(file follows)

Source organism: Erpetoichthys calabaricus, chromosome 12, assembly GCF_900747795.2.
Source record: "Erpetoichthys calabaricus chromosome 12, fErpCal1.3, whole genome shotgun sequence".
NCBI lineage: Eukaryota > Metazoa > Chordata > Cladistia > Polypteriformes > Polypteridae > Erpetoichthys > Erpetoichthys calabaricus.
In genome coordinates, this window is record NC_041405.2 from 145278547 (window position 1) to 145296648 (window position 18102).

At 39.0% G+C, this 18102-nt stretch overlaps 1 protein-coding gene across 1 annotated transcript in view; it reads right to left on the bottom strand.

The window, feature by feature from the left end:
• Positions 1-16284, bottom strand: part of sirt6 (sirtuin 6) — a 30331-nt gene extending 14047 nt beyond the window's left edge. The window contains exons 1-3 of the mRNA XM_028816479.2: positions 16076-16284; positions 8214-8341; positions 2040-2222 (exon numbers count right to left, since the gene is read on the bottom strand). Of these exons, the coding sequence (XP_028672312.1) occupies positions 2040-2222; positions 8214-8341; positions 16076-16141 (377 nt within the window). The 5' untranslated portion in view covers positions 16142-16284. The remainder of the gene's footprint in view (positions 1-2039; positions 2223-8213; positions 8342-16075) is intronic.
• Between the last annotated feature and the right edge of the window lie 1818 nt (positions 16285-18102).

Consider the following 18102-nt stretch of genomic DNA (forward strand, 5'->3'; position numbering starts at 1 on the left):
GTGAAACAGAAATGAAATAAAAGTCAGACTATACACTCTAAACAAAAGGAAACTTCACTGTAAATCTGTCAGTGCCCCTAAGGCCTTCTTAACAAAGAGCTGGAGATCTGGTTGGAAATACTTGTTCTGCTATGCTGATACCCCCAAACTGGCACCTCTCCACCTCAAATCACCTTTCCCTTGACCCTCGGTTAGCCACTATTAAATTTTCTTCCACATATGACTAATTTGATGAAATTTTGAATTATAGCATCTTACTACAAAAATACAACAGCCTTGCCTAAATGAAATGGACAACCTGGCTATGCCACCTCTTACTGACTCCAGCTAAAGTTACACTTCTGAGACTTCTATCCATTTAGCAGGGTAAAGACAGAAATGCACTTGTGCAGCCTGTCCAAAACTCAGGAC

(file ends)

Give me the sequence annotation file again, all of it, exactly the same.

Source organism: Erpetoichthys calabaricus, chromosome 12, assembly GCF_900747795.2.
Source record: "Erpetoichthys calabaricus chromosome 12, fErpCal1.3, whole genome shotgun sequence".
NCBI lineage: Eukaryota > Metazoa > Chordata > Cladistia > Polypteriformes > Polypteridae > Erpetoichthys > Erpetoichthys calabaricus.
In genome coordinates, this window is record NC_041405.2 from 145278547 (window position 1) to 145296648 (window position 18102).

At 39.0% G+C, this 18102-nt stretch overlaps 1 protein-coding gene across 1 annotated transcript in view; it reads right to left on the bottom strand.

The window, feature by feature from the left end:
• Positions 1-16284, bottom strand: part of sirt6 (sirtuin 6) — a 30331-nt gene extending 14047 nt beyond the window's left edge. The window contains exons 1-3 of the mRNA XM_028816479.2: positions 16076-16284; positions 8214-8341; positions 2040-2222 (exon numbers count right to left, since the gene is read on the bottom strand). Of these exons, the coding sequence (XP_028672312.1) occupies positions 2040-2222; positions 8214-8341; positions 16076-16141 (377 nt within the window). The 5' untranslated portion in view covers positions 16142-16284. The remainder of the gene's footprint in view (positions 1-2039; positions 2223-8213; positions 8342-16075) is intronic.
• Between the last annotated feature and the right edge of the window lie 1818 nt (positions 16285-18102).

Consider the following 18102-nt stretch of genomic DNA (forward strand, 5'->3'; position numbering starts at 1 on the left):
GTGAAACAGAAATGAAATAAAAGTCAGACTATACACTCTAAACAAAAGGAAACTTCACTGTAAATCTGTCAGTGCCCCTAAGGCCTTCTTAACAAAGAGCTGGAGATCTGGTTGGAAATACTTGTTCTGCTATGCTGATACCCCCAAACTGGCACCTCTCCACCTCAAATCACCTTTCCCTTGACCCTCGGTTAGCCACTATTAAATTTTCTTCCACATATGACTAATTTGATGAAATTTTGAATTATAGCATCTTACTACAAAAATACAACAGCCTTGCCTAAATGAAATGGACAACCTGGCTATGCCACCTCTTACTGACTCCAGCTAAAGTTACACTTCTGAGACTTCTATCCATTTAGCAGGGTAAAGACAGAAATGCACTTGTGCAGCCTGTCCAAAACTCAGGAC